Band (algebra)

From Wikipedia, the free encyclopedia

In mathematics, a band (also called idempotent semigroup) is a semigroup in which every element is idempotent (in other words equal to its own square). Bands were first studied and named by A. H. Clifford (1954).

The lattice of varieties of bands was described independently in the early 1970s by Biryukov, Fennemore and Gerhard.[1] Semilattices, left-zero bands, right-zero bands, rectangular bands, normal bands, left-regular bands, right-regular bands and regular bands are specific subclasses of bands that lie near the bottom of this lattice and which are of particular interest; they are briefly described below.

Varieties of bands[edit]

A class of bands forms a variety if it is closed under formation of subsemigroups, homomorphic images and direct product. Each variety of bands can be defined by a single defining identity.[2]


Semilattices are exactly commutative bands; that is, they are the bands satisfying the equation

  • xy = yx for all x and y.

Bands induce a preorder that may be defined as if . Requiring commutativity implies that this preorder becomes a (semilattice) partial order.

Zero bands[edit]

A left-zero band is a band satisfying the equation

  • xy = x,

whence its Cayley table has constant rows.

Symmetrically, a right-zero band is one satisfying

  • xy = y,

so that the Cayley table has constant columns.

Rectangular bands[edit]

A rectangular band is a band S that satisfies

  1. xyx = x for all xy ∈ S, or equivalently,
  2. xyz = xz for all xyz ∈ S,

In any semigroup the first identity is sufficient to characterize a Nowhere commutative semigroup.

Nowhere commutative semigroup implies the first identity.

In any flexible magma so every element commutes with its square. So in any Nowhere commutative semigroup every element is idempotent thus any Nowhere commutative semigroup is in fact a Nowhere commutative band.

Thus in any Nowhere commutative semigroup

So commutes with and thus - the first characteristic identity.

In a any semigroup the first identity implies idempotence since so so idempotent (a band). Then

nowhere commutative since a band So in a band

In any semigroup the first identity also implies the second because xyz = xy(zxz) = (x(yz)x)z = xz.

The idempotents of a rectangular semigroup form a sub band that is a rectangular band but a rectangular semigroup may have elements that are not idempotent. In a band the second identity obviously implies the first but that requires idempotence. There exist semigroups that satisfy the second identity but are not bands and do not satisfy the first.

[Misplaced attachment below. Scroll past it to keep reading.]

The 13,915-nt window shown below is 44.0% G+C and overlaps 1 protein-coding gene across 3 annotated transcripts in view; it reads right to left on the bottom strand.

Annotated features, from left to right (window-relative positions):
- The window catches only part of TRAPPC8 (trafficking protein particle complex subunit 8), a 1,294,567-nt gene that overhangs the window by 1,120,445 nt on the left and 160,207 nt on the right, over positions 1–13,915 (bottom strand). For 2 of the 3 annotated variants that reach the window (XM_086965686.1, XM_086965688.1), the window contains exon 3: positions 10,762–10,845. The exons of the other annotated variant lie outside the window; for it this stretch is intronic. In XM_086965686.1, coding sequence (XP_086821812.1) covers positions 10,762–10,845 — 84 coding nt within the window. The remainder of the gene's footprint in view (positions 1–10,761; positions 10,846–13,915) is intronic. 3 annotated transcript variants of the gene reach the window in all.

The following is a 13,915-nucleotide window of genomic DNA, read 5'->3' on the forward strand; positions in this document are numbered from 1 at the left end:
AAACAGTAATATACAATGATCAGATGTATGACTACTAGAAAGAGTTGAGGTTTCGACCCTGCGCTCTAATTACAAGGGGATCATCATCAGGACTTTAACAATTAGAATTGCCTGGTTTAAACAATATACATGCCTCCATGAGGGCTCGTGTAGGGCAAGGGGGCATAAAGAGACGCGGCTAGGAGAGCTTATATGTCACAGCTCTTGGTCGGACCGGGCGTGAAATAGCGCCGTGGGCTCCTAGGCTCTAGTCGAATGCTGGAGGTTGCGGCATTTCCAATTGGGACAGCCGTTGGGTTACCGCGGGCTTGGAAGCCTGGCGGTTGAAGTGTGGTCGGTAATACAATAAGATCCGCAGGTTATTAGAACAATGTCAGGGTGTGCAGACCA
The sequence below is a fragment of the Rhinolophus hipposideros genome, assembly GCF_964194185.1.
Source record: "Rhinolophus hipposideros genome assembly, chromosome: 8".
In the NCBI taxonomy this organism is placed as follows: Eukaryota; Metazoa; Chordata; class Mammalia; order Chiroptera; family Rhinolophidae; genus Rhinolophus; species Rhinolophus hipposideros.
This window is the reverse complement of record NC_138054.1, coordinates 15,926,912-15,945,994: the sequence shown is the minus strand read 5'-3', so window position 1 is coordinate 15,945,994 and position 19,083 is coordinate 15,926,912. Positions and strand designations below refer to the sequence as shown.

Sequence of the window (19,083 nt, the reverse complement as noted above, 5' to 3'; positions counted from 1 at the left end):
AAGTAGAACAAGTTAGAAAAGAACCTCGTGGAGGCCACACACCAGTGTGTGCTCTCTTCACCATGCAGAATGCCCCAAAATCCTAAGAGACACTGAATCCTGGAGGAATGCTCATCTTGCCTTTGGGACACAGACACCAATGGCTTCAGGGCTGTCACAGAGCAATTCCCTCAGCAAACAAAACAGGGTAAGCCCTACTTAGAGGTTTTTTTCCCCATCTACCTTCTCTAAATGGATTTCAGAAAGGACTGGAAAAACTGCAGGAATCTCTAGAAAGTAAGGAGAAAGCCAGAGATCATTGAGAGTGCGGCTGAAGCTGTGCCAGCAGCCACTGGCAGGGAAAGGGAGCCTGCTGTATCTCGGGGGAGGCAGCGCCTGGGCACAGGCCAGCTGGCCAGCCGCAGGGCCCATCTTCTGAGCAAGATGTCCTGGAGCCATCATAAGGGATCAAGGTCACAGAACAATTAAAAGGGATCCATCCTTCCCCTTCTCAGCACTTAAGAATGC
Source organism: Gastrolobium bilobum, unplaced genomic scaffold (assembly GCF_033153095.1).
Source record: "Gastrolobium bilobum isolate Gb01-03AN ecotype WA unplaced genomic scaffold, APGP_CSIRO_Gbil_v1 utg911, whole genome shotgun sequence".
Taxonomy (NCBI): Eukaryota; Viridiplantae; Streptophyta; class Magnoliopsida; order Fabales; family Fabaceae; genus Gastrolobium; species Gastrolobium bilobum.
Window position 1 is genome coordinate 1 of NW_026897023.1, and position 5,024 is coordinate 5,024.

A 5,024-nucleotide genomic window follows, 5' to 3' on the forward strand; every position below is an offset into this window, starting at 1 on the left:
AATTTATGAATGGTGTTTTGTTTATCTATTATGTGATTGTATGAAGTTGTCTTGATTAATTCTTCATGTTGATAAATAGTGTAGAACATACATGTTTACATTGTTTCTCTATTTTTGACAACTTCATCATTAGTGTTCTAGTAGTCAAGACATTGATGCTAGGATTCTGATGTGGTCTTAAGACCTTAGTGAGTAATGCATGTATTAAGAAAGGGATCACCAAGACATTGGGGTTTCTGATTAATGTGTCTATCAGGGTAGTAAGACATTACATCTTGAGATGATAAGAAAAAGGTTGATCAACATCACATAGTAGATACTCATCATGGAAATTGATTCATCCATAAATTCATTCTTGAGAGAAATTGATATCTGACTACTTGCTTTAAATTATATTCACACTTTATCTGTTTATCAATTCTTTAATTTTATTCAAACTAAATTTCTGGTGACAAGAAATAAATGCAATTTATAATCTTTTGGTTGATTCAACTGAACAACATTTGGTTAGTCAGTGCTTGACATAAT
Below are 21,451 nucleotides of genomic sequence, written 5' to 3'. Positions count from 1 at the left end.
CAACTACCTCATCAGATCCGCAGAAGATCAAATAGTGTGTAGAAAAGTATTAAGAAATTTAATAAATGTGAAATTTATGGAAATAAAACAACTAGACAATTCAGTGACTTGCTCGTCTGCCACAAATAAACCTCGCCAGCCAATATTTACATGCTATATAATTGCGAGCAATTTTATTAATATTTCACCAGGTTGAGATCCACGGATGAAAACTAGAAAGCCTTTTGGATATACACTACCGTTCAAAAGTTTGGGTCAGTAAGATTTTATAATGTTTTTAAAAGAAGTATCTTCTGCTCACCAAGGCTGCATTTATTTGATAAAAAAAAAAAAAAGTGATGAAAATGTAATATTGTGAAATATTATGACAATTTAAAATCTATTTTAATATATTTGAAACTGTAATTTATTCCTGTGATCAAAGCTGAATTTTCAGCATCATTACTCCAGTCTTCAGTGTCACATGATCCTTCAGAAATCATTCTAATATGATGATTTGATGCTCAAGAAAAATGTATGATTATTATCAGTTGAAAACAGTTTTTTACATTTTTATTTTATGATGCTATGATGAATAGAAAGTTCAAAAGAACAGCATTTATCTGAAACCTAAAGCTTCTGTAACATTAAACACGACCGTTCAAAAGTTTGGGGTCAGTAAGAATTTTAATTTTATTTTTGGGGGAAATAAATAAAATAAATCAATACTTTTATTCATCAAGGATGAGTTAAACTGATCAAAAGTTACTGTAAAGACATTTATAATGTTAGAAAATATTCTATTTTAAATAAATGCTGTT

There is a complete classification of rectangular bands. Given arbitrary sets I and J one can define a magma operation on I × J by setting

This operation is associative because for any three pairs (ixjx), (iyjy), (izjz) we have

and likewise

These two magma identities

(xy)z = xz and
x(yz) = xz are together equivalent to the second characteristic identity above.

The two together also imply associativity (xy)z =x(yz). Any magma that satisfies these two rectangular identities and idempotence is therefore a rectangular band. So any magma that satisfies both the characteristic identities (four separate magma identities) is a band and therefore a rectangular band.

The magma operation defined above is a rectangular band because for any pair (ij) we have (ij) · (ij) = (ij) so every element is idempotent and the first characteristic identity follows from the second together with idempotence.

But a magma that satisfies only the identities for the first characteristic and idempotence need not be associative so the second characteristic only follows from the first in a semigroup.

Any rectangular band is isomorphic to one of the above form (either is empty, or pick any element , and then () defines an isomorphism ). Left-zero and right-zero bands are rectangular bands, and in fact every rectangular band is isomorphic to a direct product of a left-zero band and a right-zero band. All rectangular bands of prime order are zero bands, either left or right. A rectangular band is said to be purely rectangular if it is not a left-zero or right-zero band.[3]